Growing up I heard about the effects of marijuana from teachers and policemen; people in hazy cars, cutting class, failing their responsibilities and aspirations, all while having a dry mouth, red eyes, and a laziness that would make a spoon say “you had one job”. The effects of marijuana, like the word “drug”, were likened to impediments to the life you could have (PS: thanks DARE). It wasn’t until the legalization of recreational sale and use of cannabis in my home state that I thought to it was time to update my knowledge of marijuana’s effects.
Below I have compiled some information regarding the effects of marijuana I wish I had when I entered into the world of recreational cannabis.
Indica, Sativa, or Hybrid
Knowing which of these categories your buds fall under can clue you in on what mental and physical cannabis effects to expect.
- Indica: Known for the body high (a.k.a contributor to ‘couch lock’), Indica’s offer relaxing effects and are well regarded in assisting in the relief of pain. They are well known for helping the restless to bed and relaxing the weary.
- Sativa: More cerebral, creative, focused, and energetic. Perfect for outdoor activity or really any activity. I use them when I go to the gym or go on a long bicycle ride.
- Hybrid: A glorious mix of the two, often described as leaning one way or the other (and everywhere between). I, for example, use hybrids when I need to be awake, able to focus, and relaxed; the perfect mix of marijuana effects to write with.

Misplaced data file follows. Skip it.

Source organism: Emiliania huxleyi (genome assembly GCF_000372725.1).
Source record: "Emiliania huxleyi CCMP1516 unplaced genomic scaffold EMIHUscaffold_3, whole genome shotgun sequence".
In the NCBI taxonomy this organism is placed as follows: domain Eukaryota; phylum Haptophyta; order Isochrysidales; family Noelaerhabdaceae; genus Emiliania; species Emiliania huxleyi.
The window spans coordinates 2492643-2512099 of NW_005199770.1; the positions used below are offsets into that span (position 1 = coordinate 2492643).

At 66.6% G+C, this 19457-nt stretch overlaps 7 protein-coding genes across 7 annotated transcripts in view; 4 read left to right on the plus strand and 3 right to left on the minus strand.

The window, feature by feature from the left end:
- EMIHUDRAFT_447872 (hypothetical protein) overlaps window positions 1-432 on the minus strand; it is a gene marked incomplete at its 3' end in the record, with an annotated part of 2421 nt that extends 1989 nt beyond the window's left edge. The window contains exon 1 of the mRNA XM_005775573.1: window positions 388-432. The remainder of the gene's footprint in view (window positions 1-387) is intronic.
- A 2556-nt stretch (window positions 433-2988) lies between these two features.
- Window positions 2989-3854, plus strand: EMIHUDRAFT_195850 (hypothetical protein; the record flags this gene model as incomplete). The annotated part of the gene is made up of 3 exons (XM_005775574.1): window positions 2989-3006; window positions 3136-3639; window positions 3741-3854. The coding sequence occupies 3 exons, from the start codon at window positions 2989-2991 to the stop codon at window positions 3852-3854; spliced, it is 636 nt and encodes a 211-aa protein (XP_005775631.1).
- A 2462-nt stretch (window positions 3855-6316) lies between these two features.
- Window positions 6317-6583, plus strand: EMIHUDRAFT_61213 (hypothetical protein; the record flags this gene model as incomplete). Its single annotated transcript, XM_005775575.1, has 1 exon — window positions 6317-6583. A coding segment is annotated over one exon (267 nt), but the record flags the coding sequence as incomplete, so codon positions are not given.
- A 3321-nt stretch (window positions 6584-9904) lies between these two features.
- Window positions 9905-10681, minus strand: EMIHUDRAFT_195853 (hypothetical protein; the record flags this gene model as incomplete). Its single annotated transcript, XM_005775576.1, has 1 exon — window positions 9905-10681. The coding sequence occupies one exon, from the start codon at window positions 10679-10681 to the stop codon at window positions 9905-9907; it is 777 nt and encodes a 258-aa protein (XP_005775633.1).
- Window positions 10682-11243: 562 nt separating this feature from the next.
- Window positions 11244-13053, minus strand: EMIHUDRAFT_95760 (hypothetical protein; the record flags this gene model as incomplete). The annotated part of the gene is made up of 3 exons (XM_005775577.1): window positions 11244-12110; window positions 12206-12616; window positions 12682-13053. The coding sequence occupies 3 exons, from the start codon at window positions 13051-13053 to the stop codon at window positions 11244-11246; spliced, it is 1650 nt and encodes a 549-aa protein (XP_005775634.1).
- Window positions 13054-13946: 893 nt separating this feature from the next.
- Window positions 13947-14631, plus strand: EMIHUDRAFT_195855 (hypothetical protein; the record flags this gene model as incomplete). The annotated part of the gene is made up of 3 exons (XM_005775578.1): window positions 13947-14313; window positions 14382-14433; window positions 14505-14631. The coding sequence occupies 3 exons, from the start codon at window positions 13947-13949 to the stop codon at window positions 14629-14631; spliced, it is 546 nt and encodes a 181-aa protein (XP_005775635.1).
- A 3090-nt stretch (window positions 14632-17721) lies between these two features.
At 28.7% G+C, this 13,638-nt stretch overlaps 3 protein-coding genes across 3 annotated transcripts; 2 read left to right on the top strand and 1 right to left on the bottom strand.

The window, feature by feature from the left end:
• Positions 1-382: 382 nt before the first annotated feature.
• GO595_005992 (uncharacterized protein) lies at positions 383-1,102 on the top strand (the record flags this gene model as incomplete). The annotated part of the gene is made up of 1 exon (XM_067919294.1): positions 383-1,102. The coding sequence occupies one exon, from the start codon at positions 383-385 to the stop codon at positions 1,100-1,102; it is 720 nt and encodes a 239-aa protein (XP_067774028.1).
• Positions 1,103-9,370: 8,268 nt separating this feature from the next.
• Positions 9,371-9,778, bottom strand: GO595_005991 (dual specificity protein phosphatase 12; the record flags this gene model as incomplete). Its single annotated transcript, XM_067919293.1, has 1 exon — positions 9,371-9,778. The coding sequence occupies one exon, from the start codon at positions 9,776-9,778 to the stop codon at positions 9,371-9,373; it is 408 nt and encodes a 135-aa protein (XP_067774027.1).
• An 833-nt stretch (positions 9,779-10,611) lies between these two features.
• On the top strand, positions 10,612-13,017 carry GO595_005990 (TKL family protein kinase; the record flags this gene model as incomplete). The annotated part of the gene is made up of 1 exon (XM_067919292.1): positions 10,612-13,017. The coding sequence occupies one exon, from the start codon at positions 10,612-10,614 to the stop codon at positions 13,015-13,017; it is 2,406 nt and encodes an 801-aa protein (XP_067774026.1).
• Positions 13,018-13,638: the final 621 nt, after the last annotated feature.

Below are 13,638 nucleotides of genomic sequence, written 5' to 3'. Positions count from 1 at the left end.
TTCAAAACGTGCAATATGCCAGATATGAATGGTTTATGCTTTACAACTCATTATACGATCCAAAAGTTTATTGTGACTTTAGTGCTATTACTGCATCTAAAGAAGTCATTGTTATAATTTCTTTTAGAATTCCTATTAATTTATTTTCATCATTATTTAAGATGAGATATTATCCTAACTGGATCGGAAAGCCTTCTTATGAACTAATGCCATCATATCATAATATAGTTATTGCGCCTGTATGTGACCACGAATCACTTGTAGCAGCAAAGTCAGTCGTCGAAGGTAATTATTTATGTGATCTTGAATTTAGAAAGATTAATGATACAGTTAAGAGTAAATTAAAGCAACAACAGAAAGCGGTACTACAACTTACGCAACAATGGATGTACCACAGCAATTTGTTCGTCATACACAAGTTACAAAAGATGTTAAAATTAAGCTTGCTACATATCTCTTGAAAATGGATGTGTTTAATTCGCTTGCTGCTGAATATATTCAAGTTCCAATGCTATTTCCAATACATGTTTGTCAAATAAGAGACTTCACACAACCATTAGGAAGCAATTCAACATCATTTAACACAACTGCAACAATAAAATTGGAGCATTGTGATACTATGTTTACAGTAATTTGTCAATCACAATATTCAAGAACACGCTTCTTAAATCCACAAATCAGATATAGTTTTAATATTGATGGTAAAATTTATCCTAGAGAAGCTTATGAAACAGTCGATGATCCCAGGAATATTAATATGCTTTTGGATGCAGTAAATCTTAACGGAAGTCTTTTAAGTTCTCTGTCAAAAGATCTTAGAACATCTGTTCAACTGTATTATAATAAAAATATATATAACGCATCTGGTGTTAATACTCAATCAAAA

The Concentration of Cannabinoids:
The effects of cannabis vary widely, sometimes even marked by plant to plant differences. As studies on the plants show, cannabis hosts over 400 natural components which are subdivided into categories of active components unique to cannabis, or cannabinoids. These cannabinoids can be psychoactive (producing a high) or non-psychoactive and each identified cannabinoid has specific effects on the human mind and body. Below I have listed the three cannabinoids that are most common and their associated effects:
- THC: (Definitely psychoactive) The effects of marijuana strains that are high in THC are associated with: relief of nausea and pain, increased appetite, and relaxation as well as it’s antioxidant, cancer fighting, and anti-inflammatory effects.
- CBD: (Non-psychoactive) Effects of cannabis strains high in CBD are known to: relieve pain, spasms, sleeplessness, nausea, symptoms of psoriasis or Crohn’s; act as a defense against cancer and is supportive of immune health; act as antimicrobial, antifungal, and antibacterial; work to lower blood pressure.
- CBN: (Hardly psychoactive) Though less common among recreational users, strains containing a high concentration of CBN are often associated with relief of pain and spasms as well as insomnia.
The way marijuana effects the human mind and body and all of the active cannabinoids within the cannabis plant are being more and more understood as time goes on. A big barrier to good information comes from the illegality of the plant on the federal level in the US. Researchers struggle with being able to legally study cannabis effects on the body and brain, leaving much inconsistency between public opinion and the scientific data (when available). In as much as medical and recreational sales have led to higher numbers of data being generated for the analysis and study of marijuana effects on humans, the research of the plant itself is shifting the public opinion. Marijuana has been shown to help alleviate symptoms of a multitude of disorders, illnesses, and disease. It is through this widened scientific analysis on cannabinoids and how cannabis effects humans that the change in public opinion we are seeing around the country has been occurring.